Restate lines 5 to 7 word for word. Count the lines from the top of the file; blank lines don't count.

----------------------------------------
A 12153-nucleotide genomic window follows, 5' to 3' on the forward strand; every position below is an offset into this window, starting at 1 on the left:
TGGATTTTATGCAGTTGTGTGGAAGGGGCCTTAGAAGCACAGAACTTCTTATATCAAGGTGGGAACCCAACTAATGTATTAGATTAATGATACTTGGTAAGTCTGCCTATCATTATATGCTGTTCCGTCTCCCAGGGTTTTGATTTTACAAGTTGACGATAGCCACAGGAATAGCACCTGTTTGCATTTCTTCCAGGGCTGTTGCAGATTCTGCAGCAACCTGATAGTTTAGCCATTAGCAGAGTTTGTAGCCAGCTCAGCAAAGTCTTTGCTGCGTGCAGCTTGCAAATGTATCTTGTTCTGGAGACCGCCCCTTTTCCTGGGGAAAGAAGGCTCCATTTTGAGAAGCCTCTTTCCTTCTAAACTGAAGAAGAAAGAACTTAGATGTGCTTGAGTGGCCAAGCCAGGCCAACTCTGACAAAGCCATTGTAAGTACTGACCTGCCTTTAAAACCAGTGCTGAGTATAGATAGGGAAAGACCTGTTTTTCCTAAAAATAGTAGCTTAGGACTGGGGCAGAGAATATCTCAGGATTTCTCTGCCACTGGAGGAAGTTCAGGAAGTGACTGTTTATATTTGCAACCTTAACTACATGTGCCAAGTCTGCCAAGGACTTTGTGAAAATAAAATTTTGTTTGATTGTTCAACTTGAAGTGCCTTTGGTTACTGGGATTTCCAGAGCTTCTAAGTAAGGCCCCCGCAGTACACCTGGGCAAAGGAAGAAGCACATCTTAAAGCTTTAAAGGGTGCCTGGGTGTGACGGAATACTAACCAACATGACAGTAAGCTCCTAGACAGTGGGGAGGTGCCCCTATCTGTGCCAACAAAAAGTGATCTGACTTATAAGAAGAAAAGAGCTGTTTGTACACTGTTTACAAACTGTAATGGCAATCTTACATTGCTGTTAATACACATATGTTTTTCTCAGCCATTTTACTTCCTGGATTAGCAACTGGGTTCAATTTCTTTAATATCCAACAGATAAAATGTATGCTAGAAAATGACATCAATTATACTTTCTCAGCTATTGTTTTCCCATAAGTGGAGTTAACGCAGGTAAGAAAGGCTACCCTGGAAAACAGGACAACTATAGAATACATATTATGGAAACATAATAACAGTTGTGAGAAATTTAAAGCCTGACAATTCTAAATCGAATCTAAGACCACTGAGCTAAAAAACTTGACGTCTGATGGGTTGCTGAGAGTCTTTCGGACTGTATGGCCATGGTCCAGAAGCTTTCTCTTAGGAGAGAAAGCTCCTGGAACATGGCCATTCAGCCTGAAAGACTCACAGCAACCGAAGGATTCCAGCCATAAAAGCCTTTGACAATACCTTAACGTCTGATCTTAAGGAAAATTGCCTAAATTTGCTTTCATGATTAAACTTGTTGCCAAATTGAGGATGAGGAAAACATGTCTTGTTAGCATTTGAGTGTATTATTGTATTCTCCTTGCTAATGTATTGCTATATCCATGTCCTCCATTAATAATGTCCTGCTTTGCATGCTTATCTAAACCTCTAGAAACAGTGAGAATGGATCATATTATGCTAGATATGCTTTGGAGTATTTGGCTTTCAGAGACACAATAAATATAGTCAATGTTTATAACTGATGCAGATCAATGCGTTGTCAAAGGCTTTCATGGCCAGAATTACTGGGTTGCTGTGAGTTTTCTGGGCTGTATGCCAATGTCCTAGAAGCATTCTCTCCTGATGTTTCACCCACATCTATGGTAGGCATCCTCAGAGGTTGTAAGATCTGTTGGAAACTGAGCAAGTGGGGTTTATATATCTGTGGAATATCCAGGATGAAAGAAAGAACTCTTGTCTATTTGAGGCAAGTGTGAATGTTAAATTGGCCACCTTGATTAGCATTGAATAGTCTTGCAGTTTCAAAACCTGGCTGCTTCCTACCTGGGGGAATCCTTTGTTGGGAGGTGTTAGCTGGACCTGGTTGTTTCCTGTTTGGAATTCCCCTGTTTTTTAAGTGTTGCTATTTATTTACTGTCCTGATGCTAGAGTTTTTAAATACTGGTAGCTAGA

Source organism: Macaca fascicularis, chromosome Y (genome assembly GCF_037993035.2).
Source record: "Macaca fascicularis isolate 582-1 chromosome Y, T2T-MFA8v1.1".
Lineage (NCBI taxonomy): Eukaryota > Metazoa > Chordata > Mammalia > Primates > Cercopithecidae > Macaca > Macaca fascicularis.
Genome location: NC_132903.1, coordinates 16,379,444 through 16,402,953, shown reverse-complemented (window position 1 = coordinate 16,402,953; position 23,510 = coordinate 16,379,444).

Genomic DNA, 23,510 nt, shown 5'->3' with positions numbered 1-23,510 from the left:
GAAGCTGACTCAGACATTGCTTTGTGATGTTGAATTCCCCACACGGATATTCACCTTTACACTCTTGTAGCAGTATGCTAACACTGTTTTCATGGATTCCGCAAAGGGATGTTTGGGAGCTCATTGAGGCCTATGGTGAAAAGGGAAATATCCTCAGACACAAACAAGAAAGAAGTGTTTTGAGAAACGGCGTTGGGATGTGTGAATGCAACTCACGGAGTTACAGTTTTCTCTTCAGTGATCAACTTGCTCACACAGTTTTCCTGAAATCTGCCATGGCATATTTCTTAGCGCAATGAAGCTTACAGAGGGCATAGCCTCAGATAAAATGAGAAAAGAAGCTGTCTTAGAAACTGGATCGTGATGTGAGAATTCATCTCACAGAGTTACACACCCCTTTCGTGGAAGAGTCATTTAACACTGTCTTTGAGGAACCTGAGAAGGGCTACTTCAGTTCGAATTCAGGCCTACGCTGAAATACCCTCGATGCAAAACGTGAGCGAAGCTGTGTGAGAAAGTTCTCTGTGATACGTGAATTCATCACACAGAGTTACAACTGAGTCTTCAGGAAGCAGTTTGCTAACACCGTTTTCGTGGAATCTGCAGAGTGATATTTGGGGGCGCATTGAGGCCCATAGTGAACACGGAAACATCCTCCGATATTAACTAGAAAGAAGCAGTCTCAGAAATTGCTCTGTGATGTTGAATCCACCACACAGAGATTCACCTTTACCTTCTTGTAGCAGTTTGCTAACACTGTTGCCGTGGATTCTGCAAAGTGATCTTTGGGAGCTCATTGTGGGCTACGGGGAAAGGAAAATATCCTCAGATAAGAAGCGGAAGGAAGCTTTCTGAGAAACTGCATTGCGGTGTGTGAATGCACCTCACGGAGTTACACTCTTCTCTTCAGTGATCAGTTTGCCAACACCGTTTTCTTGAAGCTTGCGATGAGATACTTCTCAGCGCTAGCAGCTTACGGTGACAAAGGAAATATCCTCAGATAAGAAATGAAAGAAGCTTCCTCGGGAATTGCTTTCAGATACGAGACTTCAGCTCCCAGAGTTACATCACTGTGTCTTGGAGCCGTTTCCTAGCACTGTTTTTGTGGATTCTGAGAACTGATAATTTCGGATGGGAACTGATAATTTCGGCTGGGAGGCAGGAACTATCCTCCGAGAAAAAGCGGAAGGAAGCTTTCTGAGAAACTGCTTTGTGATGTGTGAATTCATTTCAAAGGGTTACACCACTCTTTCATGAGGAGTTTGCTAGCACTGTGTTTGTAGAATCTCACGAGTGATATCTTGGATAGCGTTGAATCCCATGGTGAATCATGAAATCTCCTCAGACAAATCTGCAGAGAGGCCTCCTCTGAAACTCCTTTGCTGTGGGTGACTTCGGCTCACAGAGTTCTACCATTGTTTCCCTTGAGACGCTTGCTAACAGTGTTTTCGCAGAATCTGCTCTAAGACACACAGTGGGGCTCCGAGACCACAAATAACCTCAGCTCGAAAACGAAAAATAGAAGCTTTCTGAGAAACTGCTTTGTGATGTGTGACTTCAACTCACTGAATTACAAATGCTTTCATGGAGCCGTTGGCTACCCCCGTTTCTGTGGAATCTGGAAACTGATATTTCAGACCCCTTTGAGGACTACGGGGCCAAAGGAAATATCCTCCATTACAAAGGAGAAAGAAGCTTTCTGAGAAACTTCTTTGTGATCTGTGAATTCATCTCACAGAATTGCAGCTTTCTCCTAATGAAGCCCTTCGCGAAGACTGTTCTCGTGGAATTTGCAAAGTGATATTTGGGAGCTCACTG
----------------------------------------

Lineage (NCBI taxonomy): Eukaryota > Metazoa > Chordata > Mammalia > Primates > Cercopithecidae > Macaca > Macaca fascicularis.
Genome location: NC_132903.1, coordinates 16,379,444 through 16,402,953, shown reverse-complemented (window position 1 = coordinate 16,402,953; position 23,510 = coordinate 16,379,444).

Genomic DNA, 23,510 nt, shown 5'->3' with positions numbered 1-23,510 from the left: